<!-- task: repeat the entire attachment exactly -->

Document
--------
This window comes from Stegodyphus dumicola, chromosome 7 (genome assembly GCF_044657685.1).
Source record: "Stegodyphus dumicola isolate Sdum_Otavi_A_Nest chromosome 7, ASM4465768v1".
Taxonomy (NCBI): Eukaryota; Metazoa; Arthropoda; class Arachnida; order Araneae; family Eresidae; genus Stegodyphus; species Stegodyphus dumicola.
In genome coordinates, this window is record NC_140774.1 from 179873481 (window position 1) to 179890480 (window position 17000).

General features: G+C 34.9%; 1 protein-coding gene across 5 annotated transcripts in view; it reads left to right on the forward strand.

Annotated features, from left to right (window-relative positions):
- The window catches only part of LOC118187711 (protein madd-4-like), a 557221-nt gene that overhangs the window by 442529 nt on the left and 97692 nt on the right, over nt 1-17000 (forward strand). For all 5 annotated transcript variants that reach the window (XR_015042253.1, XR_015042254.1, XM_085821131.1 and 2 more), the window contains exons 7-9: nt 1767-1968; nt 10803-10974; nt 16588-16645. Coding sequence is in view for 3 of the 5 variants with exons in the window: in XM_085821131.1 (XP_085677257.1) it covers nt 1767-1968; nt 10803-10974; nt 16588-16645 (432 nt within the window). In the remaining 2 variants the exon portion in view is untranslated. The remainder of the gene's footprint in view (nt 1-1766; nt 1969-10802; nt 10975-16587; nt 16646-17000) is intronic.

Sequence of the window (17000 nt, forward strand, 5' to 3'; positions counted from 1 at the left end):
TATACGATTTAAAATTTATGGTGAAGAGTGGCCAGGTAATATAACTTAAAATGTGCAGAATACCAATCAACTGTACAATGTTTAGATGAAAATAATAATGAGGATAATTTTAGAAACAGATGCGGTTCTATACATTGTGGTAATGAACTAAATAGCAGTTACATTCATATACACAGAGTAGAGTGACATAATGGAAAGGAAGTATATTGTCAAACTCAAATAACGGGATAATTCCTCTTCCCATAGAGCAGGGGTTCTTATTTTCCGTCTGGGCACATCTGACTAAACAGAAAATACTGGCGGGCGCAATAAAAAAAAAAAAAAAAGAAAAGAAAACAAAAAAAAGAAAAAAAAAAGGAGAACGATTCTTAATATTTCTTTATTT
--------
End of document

This window comes from Stegodyphus dumicola, chromosome 7 (genome assembly GCF_044657685.1).
Source record: "Stegodyphus dumicola isolate Sdum_Otavi_A_Nest chromosome 7, ASM4465768v1".
Taxonomy (NCBI): Eukaryota; Metazoa; Arthropoda; class Arachnida; order Araneae; family Eresidae; genus Stegodyphus; species Stegodyphus dumicola.
In genome coordinates, this window is record NC_140774.1 from 179873481 (window position 1) to 179890480 (window position 17000).

General features: G+C 34.9%; 1 protein-coding gene across 5 annotated transcripts in view; it reads left to right on the forward strand.

Annotated features, from left to right (window-relative positions):
- The window catches only part of LOC118187711 (protein madd-4-like), a 557221-nt gene that overhangs the window by 442529 nt on the left and 97692 nt on the right, over nt 1-17000 (forward strand). For all 5 annotated transcript variants that reach the window (XR_015042253.1, XR_015042254.1, XM_085821131.1 and 2 more), the window contains exons 7-9: nt 1767-1968; nt 10803-10974; nt 16588-16645. Coding sequence is in view for 3 of the 5 variants with exons in the window: in XM_085821131.1 (XP_085677257.1) it covers nt 1767-1968; nt 10803-10974; nt 16588-16645 (432 nt within the window). In the remaining 2 variants the exon portion in view is untranslated. The remainder of the gene's footprint in view (nt 1-1766; nt 1969-10802; nt 10975-16587; nt 16646-17000) is intronic.

Sequence of the window (17000 nt, forward strand, 5' to 3'; positions counted from 1 at the left end):
TATACGATTTAAAATTTATGGTGAAGAGTGGCCAGGTAATATAACTTAAAATGTGCAGAATACCAATCAACTGTACAATGTTTAGATGAAAATAATAATGAGGATAATTTTAGAAACAGATGCGGTTCTATACATTGTGGTAATGAACTAAATAGCAGTTACATTCATATACACAGAGTAGAGTGACATAATGGAAAGGAAGTATATTGTCAAACTCAAATAACGGGATAATTCCTCTTCCCATAGAGCAGGGGTTCTTATTTTCCGTCTGGGCACATCTGACTAAACAGAAAATACTGGCGGGCGCAATAAAAAAAAAAAAAAAAGAAAAGAAAACAAAAAAAAGAAAAAAAAAAGGAGAACGATTCTTAATATTTCTTTATTT